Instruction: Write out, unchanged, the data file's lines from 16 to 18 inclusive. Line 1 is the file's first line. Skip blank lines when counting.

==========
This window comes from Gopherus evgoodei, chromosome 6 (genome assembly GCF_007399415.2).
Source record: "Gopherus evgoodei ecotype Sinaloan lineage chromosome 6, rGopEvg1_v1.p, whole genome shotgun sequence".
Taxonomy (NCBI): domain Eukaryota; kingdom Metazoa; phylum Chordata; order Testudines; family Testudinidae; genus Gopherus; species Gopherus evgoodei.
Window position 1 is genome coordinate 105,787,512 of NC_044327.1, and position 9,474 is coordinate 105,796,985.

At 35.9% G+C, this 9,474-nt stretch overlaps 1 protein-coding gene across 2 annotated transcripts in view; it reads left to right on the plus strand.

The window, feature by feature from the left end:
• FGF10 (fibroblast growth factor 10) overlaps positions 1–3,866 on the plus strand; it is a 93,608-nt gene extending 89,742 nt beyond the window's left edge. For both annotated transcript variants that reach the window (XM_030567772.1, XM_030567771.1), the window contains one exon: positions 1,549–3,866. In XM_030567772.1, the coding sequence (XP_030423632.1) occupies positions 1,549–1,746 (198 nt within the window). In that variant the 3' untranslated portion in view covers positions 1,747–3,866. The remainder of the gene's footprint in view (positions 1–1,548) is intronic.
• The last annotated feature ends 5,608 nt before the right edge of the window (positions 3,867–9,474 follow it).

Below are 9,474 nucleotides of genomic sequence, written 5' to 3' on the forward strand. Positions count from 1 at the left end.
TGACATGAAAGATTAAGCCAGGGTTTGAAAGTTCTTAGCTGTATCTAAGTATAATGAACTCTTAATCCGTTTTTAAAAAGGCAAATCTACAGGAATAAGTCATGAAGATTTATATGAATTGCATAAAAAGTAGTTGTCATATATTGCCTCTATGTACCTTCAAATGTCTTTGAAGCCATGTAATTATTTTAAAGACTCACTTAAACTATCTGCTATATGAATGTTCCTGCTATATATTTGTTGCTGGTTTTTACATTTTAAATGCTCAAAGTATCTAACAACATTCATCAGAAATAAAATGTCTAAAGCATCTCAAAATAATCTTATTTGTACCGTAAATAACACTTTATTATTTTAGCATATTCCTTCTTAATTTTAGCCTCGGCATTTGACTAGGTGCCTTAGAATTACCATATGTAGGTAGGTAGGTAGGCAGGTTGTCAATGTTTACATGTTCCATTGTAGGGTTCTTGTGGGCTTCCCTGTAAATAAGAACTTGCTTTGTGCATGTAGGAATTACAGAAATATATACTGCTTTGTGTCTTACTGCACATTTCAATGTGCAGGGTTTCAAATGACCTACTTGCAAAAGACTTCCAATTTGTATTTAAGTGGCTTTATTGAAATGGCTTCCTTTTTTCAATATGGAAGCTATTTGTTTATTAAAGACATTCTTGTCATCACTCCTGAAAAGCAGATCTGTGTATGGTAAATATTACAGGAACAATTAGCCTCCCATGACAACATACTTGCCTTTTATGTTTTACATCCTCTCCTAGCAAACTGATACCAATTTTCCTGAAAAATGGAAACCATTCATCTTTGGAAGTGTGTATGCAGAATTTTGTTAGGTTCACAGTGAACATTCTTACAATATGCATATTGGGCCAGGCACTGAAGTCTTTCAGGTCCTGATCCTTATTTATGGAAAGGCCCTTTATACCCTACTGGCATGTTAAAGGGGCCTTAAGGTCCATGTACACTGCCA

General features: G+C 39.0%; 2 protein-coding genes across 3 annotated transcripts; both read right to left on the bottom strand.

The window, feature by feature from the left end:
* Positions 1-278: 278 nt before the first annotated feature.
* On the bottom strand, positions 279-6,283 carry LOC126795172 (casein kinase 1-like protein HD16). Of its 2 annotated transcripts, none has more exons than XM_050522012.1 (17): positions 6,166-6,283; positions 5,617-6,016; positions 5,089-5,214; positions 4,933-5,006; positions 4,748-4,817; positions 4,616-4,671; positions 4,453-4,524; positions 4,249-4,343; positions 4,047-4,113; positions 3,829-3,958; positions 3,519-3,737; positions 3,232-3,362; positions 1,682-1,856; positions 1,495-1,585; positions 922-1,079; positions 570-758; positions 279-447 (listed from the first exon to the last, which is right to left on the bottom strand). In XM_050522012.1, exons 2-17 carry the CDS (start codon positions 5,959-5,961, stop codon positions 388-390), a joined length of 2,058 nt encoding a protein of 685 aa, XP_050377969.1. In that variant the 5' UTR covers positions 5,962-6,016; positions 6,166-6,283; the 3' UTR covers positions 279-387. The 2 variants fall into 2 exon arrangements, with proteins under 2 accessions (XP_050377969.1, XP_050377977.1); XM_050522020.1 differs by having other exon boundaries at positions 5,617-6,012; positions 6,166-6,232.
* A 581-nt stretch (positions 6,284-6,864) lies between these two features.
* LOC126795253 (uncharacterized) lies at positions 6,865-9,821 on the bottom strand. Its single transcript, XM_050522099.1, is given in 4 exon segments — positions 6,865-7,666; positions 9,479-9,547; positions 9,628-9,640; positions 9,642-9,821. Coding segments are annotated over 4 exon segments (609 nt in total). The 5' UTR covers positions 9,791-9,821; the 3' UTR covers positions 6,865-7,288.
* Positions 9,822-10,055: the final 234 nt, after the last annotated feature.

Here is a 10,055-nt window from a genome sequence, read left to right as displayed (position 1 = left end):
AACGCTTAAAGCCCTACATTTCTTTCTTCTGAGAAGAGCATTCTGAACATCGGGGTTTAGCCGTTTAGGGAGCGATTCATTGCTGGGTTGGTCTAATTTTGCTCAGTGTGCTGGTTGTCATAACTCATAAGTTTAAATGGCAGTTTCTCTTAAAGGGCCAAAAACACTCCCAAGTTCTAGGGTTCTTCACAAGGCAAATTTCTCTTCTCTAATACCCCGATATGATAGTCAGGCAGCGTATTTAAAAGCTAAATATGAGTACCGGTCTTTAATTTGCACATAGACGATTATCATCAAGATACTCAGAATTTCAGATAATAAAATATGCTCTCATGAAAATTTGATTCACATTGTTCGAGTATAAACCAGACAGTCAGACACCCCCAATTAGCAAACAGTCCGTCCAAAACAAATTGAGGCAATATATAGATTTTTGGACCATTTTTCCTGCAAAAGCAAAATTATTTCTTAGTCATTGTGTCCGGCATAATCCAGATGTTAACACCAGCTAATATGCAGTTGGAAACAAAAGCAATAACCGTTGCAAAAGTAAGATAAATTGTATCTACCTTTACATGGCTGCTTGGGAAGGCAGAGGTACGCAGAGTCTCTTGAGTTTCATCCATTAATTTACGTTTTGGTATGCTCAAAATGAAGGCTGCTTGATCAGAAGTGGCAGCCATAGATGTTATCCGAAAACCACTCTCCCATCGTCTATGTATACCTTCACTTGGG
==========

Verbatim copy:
* LOC126795253 (uncharacterized) lies at positions 6,865-9,821 on the bottom strand. Its single transcript, XM_050522099.1, is given in 4 exon segments — positions 6,865-7,666; positions 9,479-9,547; positions 9,628-9,640; positions 9,642-9,821. Coding segments are annotated over 4 exon segments (609 nt in total). The 5' UTR covers positions 9,791-9,821; the 3' UTR covers positions 6,865-7,288.
* Positions 9,822-10,055: the final 234 nt, after the last annotated feature.

Here is a 10,055-nt window from a genome sequence, read left to right as displayed (position 1 = left end):